ABSTRACT: -- No abstract --

18 Clinical Trial Efficacy and safety of febuxostat extended release and immediate release in patients with gout and moderate renal impairment: phase II placebo-controlled study. 2018

Gunawardhana, Lhanoo / Becker, Michael A / Whelton, Andrew / Hunt, Barbara / Castillo, Majin / Saag, Kenneth. ·Takeda Pharmaceuticals, One Takeda Parkway, Deerfield, IL, 60015, USA. lhanoo.gunawardhana@takeda.com. · University of Chicago Pritzker School of Medicine, 5841 S. Maryland Avenue, Chicago, IL, 60637, USA. · Johns Hopkins University, 1737 Beaver Brook Lane, Hunt Valley, MD, 21030, USA. · Takeda Pharmaceuticals, One Takeda Parkway, Deerfield, IL, 60015, USA. · Birmingham VA Medical Center, 700 S. 19th Street, Birmingham, AL, 35233, USA. · University of Alabama at Birmingham, Faculty Office Tower, Suite 820, 1720 2nd Avenue South, Birmingham, AL, 35294, USA. ·Arthritis Res Ther · Pubmed #29848361.

ABSTRACT: BACKGROUND: Febuxostat immediate release (IR), a xanthine oxidase inhibitor, is indicated for the management of hyperuricemia in patients with gout by lowering urate levels. An extended release (XR) formulation of febuxostat was developed to provide equal or superior efficacy on urate lowering compared with the IR formulation and potentially lower the risk of treatment-initiated gout flares due to an altered pattern of drug exposure. The present study evaluated the efficacy and safety of febuxostat XR and IR formulations in patients with gout and moderate renal impairment (estimated glomerular filtrate rate ≥ 30 and < 60 ml/min). METHODS: This was an exploratory, 3-month, phase II, multicenter, placebo-controlled, double-blind proof-of-concept study. Patients (n = 189) were randomized 1:1:1:1:1 to receive placebo or febuxostat IR 40 mg, XR 40 mg, IR 80 mg, or XR 80 mg once daily. Endpoints included: proportion of patients with serum uric acid (sUA) < 5.0 mg/dl at month 3 (primary endpoint), proportion of patients with sUA < 6.0 mg/dl at month 3, and proportion of patients with ≥ 1 gout flare requiring treatment over 3 months. RESULTS: At month 3, all febuxostat treatment groups were associated with greater proportions of patients achieving sUA < 5.0 mg/dl (p < 0.05 vs placebo). A greater proportion of patients receiving XR 40 mg achieved sUA < 5.0 mg/dl versus those receiving IR 40 mg (p = 0.034); proportions were similar in the IR 80 mg and XR 80 mg groups. Higher proportions of febuxostat-treated patients achieved sUA < 6.0 mg/dl at month 3 (p < 0.05 vs placebo) and experienced ≥ 1 gout flare (significant for all comparisons, except XR 40 mg). Incidences of treatment-related adverse events were low across all treatment groups; the majority were mild or moderate with no apparent trends correlating with IR or XR doses. The most common treatment-emergent adverse event was hypertension. One death (unrelated to the study drug) was reported. CONCLUSIONS: These exploratory data demonstrate that febuxostat (XR and IR) formulations were effective and well tolerated in patients with gout and moderate renal impairment. TRIAL REGISTRATION: ClinicalTrials.gov, NCT02128490 Registered on 29 April 2014.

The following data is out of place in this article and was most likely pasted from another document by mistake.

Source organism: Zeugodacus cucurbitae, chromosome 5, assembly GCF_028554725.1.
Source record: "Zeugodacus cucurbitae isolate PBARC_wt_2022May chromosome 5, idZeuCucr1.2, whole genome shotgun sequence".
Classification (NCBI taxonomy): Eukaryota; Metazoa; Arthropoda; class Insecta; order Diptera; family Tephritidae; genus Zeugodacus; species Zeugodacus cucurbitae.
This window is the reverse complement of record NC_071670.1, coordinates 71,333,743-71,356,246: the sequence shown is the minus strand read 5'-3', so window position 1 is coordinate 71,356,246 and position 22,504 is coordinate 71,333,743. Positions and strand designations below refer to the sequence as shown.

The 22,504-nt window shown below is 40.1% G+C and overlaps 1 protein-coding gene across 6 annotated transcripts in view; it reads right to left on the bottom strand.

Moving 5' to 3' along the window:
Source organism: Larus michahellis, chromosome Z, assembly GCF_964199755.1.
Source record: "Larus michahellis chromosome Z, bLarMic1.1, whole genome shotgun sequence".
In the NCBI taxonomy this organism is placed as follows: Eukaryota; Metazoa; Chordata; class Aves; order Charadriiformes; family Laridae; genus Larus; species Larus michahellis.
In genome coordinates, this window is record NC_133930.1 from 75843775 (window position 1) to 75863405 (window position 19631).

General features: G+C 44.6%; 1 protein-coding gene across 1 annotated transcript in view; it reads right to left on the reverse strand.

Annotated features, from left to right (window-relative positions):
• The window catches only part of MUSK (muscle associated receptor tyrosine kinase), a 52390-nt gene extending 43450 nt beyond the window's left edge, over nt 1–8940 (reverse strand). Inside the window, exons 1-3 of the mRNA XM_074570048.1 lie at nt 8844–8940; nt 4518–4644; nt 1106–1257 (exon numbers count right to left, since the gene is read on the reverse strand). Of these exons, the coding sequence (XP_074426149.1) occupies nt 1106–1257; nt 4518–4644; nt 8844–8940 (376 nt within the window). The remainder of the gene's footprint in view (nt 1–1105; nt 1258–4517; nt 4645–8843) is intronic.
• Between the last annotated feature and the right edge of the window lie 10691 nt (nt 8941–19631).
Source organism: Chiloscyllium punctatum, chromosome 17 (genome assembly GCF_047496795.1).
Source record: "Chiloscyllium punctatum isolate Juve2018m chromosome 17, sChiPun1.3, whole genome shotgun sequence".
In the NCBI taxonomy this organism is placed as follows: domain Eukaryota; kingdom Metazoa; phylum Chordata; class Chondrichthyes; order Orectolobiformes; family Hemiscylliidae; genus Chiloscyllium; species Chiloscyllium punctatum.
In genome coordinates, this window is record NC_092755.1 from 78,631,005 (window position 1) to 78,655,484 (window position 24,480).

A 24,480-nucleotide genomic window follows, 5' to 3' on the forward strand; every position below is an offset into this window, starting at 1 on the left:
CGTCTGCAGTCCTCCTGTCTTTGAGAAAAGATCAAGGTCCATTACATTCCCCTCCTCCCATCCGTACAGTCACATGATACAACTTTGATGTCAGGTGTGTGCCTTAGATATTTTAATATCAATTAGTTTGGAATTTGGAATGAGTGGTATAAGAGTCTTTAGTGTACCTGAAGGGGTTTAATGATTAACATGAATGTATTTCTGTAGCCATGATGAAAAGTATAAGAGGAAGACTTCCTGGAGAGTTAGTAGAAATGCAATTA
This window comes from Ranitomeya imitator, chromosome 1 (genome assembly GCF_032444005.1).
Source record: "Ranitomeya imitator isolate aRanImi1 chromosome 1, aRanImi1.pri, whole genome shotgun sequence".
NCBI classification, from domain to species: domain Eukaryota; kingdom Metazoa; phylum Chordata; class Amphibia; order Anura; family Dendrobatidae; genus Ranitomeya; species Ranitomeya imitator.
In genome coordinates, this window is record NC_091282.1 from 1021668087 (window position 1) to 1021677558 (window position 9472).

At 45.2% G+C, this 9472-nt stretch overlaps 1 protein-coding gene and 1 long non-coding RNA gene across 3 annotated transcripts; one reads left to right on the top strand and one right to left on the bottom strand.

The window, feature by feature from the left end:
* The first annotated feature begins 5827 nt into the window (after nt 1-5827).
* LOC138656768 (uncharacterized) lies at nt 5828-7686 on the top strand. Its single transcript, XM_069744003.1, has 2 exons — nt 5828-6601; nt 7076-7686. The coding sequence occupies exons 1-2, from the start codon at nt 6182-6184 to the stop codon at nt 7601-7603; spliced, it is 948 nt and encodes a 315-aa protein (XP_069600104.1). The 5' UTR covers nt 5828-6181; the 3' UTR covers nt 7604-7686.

19 Clinical Trial Validation of pain and patient global scales in chronic gout: data from two randomised controlled trials. 2011

Singh, Jasvinder A / Yang, Shuo / Strand, Vibeke / Simon, Lee / Forsythe, Anna / Hamburger, Steve / Chen, Lang. ·Medicine Service and Center for Surgical Medical Acute Care Research and Transitions, Birmingham VA Medical Center, Alabama, USA. jasvinder.md@gmail.com ·Ann Rheum Dis · Pubmed #21622774.